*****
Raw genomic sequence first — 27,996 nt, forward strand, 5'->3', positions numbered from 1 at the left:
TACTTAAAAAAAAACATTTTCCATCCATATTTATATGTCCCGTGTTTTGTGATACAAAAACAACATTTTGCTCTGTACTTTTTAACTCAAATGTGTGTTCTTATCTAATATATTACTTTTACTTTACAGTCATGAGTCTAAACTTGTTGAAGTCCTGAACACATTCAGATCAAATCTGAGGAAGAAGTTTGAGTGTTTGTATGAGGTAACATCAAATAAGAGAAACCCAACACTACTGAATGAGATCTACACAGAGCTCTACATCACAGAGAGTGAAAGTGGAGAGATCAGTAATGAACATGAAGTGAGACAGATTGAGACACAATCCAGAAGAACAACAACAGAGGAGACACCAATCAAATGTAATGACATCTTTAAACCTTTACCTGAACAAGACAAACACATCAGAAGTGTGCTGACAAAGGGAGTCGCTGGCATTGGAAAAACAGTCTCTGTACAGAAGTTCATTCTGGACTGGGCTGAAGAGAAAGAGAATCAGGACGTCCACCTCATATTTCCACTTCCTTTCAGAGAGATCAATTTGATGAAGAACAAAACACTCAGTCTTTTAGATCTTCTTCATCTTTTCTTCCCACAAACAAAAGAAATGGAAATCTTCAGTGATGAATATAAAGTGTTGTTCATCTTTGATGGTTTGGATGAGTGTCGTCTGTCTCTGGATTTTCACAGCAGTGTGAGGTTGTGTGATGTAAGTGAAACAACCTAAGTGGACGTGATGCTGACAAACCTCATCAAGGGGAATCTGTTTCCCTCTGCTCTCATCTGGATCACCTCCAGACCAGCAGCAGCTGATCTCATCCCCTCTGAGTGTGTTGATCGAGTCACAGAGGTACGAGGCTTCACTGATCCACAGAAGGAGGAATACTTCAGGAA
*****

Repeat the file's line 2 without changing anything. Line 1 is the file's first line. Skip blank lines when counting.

TACTTAAAAAAAAACATTTTCCATCCATATTTATATGTCCCGTGTTTTGTGATACAAAAACAACATTTTGCTCTGTACTTTTTAACTCAAATGTGTGTTCTTATCTAATATATTACTTTTACTTTACAGTCATGAGTCTAAACTTGTTGAAGTCCTGAACACATTCAGATCAAATCTGAGGAAGAAGTTTGAGTGTTTGTATGAGGTAACATCAAATAAGAGAAACCCAACACTACTGAATGAGATCTACACAGAGCTCTACATCACAGAGAGTGAAAGTGGAGAGATCAGTAATGAACATGAAGTGAGACAGATTGAGACACAATCCAGAAGAACAACAACAGAGGAGACACCAATCAAATGTAATGACATCTTTAAACCTTTACCTGAACAAGACAAACACATCAGAAGTGTGCTGACAAAGGGAGTCGCTGGCATTGGAAAAACAGTCTCTGTACAGAAGTTCATTCTGGACTGGGCTGAAGAGAAAGAGAATCAGGACGTCCACCTCATATTTCCACTTCCTTTCAGAGAGATCAATTTGATGAAGAACAAAACACTCAGTCTTTTAGATCTTCTTCATCTTTTCTTCCCACAAACAAAAGAAATGGAAATCTTCAGTGATGAATATAAAGTGTTGTTCATCTTTGATGGTTTGGATGAGTGTCGTCTGTCTCTGGATTTTCACAGCAGTGTGAGGTTGTGTGATGTAAGTGAAACAACCTAAGTGGACGTGATGCTGACAAACCTCATCAAGGGGAATCTGTTTCCCTCTGCTCTCATCTGGATCACCTCCAGACCAGCAGCAGCTGATCTCATCCCCTCTGAGTGTGTTGATCGAGTCACAGAGGTACGAGGCTTCACTGATCCACAGAAGGAGGAATACTTCAGGAA